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Oct
29
comment High-Precision NSolve
Does NSolve[SetPrecision[f1[x]==f2[x], 100], x, WorkingPrecision->100] work? (On 8.0.0.0, your version gives no warning and a result of {{}}, so I can't check myself).
Oct
28
comment Is this an error/bug with Plot Command?
@ChipHurst: Both seem not to be available at Mathematica 8; however I've found them in the web documentation. CubeRoot clearly wouldn't be a replacement for realpower, covering only the very special case $x^{1/3}$. Surd (which IMHO is a contender for the most unintuitively named Mathematica function) gives the more general case $x^{1/n}$; while it would certainly be a better building block for realpower, it's however not a full replacement because it doesn't handle e.g. $x^{2/3}$ (which is the case from the question).
Oct
23
comment Can't figure out how to apply these functions repeatedly
@Guest: OK, I think now it does what you meant.
Oct
23
comment Can't figure out how to apply these functions repeatedly
Ah, OK, I misunderstood that. I'll change the code accordingly.
Oct
23
comment Is this an error/bug with Plot Command?
@Anoldmaninthesea.: In complex numbers, $x^{1/3}$ is indeed not the inverse of $x^3$. For example, $((-1)^3)^{1/3}\ne -1$. Actually, for even exponents, the same is already true in the real numbers, where $((-1)^2)^{1/2} = 1 \ne -1$. Only for positive $x$ the two functions are inverse to each other.
Oct
23
comment Is this an error/bug with Plot Command?
@Anoldmaninthesea.: Actually, it is not the representation, but the definition of the complex power. It's just easiest described in the polar representation (most probably, internally the formula $x^y=\exp(y\ln x)$ is used, together with an appropriate branch cut for $\ln x$). However see my edit for a function that does what you want (but probably has a lot of room for improvement).
Oct
18
comment C compiler options passed by Mathematica
Did you try them separately?
Oct
18
comment C compiler options passed by Mathematica
Does it work if you prefix the space in "Program Files" with a single backslash? Or maybe use "CompilerInstallation" -> "\"C:...bin\""?
Oct
18
comment Plotting on the Raspberry Pi
Yes, I noticed that. Given that it came with the RPi for free, it didn't strike me as odd. Especially since you normally can do everything also with the kernel interface, just less comfortably.
Oct
18
comment Plotting on the Raspberry Pi
Ah, thank you, I didn't notice that. After I've seen the "Wolfram" Icon, I didn't think of searching for another icon ;-) I now found the notebook interface, and there plotting indeed works fine.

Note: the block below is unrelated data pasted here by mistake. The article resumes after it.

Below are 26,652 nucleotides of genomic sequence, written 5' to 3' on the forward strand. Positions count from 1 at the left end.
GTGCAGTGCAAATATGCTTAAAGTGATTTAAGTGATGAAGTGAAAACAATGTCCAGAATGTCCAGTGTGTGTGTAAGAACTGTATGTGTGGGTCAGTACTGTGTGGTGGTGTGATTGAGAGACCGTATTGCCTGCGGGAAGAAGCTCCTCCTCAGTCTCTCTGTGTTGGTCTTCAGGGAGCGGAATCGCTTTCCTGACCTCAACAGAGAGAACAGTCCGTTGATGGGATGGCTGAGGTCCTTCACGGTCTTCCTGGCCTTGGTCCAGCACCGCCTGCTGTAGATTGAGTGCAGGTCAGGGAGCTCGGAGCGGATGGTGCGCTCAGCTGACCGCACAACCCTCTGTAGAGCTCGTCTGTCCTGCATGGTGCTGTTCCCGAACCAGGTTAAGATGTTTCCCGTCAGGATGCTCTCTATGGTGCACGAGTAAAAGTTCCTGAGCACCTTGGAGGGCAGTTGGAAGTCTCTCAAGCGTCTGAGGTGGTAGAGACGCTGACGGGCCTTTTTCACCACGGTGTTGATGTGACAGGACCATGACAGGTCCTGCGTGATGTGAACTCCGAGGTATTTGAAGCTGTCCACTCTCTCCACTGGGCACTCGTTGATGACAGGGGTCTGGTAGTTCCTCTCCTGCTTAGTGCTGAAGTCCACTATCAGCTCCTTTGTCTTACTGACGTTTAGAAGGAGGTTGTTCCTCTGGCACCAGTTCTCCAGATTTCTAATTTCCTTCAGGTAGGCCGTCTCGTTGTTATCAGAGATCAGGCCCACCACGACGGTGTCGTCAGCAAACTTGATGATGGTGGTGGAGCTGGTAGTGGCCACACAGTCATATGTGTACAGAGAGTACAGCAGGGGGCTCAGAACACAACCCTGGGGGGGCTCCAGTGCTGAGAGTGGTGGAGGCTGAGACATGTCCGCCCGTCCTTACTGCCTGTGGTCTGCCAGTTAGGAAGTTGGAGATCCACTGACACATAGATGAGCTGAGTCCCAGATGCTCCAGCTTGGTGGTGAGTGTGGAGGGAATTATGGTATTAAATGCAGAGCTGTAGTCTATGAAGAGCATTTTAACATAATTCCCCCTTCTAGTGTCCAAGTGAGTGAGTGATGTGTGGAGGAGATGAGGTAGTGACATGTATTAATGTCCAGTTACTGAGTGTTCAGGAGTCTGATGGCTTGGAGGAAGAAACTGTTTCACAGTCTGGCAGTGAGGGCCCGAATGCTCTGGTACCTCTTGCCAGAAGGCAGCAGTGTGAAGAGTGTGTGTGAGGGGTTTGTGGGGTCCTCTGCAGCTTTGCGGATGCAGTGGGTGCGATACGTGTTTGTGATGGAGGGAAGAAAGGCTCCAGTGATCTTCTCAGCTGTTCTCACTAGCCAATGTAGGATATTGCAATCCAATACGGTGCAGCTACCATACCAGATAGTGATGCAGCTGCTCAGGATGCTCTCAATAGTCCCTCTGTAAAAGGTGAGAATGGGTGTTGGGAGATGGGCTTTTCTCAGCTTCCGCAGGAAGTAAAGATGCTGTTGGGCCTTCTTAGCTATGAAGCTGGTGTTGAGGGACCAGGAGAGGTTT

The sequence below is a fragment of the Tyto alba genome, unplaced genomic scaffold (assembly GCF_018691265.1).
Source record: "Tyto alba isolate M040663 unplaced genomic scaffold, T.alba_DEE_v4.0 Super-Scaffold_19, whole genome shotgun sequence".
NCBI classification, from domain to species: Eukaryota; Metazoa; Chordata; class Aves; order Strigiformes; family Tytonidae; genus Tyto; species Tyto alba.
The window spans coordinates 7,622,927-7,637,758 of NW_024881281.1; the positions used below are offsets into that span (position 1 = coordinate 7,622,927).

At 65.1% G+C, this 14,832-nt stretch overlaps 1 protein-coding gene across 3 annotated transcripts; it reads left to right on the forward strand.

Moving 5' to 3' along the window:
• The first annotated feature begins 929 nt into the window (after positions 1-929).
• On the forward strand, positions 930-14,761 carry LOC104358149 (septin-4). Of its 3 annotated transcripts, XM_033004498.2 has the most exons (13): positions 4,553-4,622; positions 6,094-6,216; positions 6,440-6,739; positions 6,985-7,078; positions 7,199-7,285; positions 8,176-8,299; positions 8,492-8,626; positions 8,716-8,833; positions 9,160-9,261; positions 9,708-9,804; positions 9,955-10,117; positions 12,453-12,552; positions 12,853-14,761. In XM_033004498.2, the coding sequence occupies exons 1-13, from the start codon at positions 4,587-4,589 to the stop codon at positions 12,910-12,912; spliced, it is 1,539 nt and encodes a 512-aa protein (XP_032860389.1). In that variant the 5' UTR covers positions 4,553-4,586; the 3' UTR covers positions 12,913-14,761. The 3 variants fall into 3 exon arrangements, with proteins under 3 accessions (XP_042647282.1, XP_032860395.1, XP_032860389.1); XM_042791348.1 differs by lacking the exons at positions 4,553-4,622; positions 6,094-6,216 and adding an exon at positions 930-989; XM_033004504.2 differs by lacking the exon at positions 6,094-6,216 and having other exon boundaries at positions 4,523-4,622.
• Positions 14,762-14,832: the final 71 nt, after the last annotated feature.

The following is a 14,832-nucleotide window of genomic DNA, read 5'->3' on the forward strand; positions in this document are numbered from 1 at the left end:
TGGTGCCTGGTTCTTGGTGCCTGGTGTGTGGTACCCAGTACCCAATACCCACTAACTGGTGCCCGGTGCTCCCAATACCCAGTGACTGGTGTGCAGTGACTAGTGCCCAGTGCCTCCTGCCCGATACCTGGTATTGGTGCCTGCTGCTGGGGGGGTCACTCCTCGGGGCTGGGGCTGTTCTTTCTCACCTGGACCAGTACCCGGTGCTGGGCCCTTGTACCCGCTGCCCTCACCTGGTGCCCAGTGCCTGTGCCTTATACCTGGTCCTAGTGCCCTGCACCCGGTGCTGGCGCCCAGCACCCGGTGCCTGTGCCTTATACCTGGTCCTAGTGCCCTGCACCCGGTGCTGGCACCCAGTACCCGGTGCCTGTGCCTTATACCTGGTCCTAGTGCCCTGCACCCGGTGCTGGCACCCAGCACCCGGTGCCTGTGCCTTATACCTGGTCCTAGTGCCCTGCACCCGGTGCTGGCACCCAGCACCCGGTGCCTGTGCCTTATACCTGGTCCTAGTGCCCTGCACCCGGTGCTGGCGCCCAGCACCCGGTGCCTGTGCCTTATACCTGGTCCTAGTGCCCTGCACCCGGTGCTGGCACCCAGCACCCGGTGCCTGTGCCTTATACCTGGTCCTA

Oct
16
comment How to Use Mathematica as a C/C++ compiler
Of course Mathematica can be used as C compiler. You just first have to write the Mathematica code that compiles C programs. ;-)
Oct
15
comment How to trigger UNIX command-line command from Mathematica notebook?
@DavidZ: Thank you for that information. I just checked with Run["false"] and I indeed got 256 instead of 1, providing further evidence for this hypothesis.
Oct
15
comment MathKernel: No such file or folder of this type
If it outputs 0, you obviously have permissions. Unfortunately it also means I'm out of ideas for now.
Oct
15
comment MathKernel: No such file or folder of this type
OK, so the file is not executable. This is likely the problem. Do you generally have execute permissions on your home directory?
Oct
15
comment MathKernel: No such file or folder of this type
The + after the last x indicates that there is access control beyond the standard Unix rights. What does test -x /home/*****/Mathematica/10.0/SystemFiles/Kernel/Binaries/Linux-x86-64/MathKernel; echo $? output?
Oct
15
comment MathKernel: No such file or folder of this type
Do you also get that warning if you type df in the shell? Also, what is the output of ls -l /home/*****/Mathematica/10.0/SystemFiles/Kernel/Binaries/Linux-x86-64/MathKernel?
Oct
8
comment Central binomial coefficient
However in that form it doesn't store previously calculated values; for that you need B[n_, k_] := B[n,k] = B[n-1, k] + B[n-1,k-1].
Oct
8
comment How to set products of small variables to zero
@YuriyIvanov: Strange; for me (on Mathematica 8.0.0.0) the very expression you wrote (copy/pasted directly from your comment) evaluates to 0.
Oct
6
comment Explanation for coloring of variables by code editor?
Actually, the scroll bar shows that the notebook doesn't end at Out[139], so it is not unlikely that the reason for r being blue is somewhere down. Of course it might just as well have been erased from the notebook altogether, or even have been executed in another notebook (without using the option of having separate contexts).
Oct
6
comment A question about expanding complex functions of real arguments
You can get rid of the Re and Im by using the option TargetFunctions->{Conjugate}. But that still gives Sin and Cos for the exponential functions.